PNS Daily Newscast - February 28 2020 

Coronavirus updates from coast to coast; and safety-net programs face deep cuts by Trump administration.

2020Talks - February 28, 2020 

Tomorrow are the South Carolina primaries, and former VP Joe Biden leads in the poll, followed by winner of the first three contests, Sen. Bernie Sanders and businessman Tom Steyer. Some Republican South Carolinians may vote for Sanders because they want closed primaries.

Conservation Groups: A Win for Clean Air in NC

January 24, 2012

CHAPEL HILL, N. C. – North Carolina residents should breathe a little easier after a settlement between Duke Energy and conservation groups. The power company has agreed to begin phasing out more than 1600 megawatts of coal-fired power. The system-wide changes were spurred by construction of a new unit at Duke's Cliffside power plant, which will now operate under the strictest controls in the United States for acid gas that causes air pollution.

The Southern Environmental Law Center (SELC) helped negotiate the settlement, and senior attorney John Settles explains why his clients had concerns.

"Coal-fired power plants are some of the biggest sources of air pollution human beings have ever devised. Cliffside Unit 6 is no exception."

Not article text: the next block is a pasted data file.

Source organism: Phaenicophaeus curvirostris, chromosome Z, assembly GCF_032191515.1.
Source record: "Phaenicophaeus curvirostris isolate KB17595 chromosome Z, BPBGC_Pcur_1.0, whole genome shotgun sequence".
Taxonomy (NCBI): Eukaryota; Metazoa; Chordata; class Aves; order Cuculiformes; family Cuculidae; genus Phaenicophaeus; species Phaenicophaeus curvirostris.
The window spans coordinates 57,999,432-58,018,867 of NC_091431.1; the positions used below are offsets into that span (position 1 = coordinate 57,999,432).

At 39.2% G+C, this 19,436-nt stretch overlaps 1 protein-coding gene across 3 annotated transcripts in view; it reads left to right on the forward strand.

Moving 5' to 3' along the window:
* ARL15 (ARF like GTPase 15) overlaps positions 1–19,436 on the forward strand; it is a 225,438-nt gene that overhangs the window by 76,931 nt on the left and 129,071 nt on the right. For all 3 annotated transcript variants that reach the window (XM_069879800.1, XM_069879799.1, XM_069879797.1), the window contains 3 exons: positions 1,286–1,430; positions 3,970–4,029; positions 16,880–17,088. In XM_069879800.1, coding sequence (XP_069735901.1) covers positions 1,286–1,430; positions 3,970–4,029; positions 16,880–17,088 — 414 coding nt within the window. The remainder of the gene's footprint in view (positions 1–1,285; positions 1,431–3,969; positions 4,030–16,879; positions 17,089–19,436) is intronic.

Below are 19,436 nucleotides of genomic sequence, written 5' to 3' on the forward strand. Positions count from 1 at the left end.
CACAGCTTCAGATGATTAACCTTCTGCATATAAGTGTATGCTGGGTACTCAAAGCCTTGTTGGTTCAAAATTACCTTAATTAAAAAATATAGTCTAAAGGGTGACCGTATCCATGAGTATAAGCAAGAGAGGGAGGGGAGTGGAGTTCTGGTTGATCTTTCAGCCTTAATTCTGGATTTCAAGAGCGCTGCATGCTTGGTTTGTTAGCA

Settles says the acid gases from coal-fired power production can cause eye, nose and respiratory inflammation, among other health issues. Duke says the reduction of coal use across its system will be complete by the end of 2020.

The settlement also requires that Duke Energy demonstrate it is using the highest possible standards to prevent toxic air pollution from being released during a plant malfunction. Settles says that's important because coal-fired power plants can be long-term pollution concerns.

"Once built, these things operate for decades; the current fleet has been in operation for 30, 40 and 50 or more years. So, it's really important to get things right."

According to the SELC, there are more than 400 coal-fired and oil-fired power plants nationwide that together, emit more than 386,000 tons of hazardous air pollutants. In some studies, the pollution has been linked to cancer, heart disease and birth defects.

Stephanie Carroll Carson, Public News Service - NC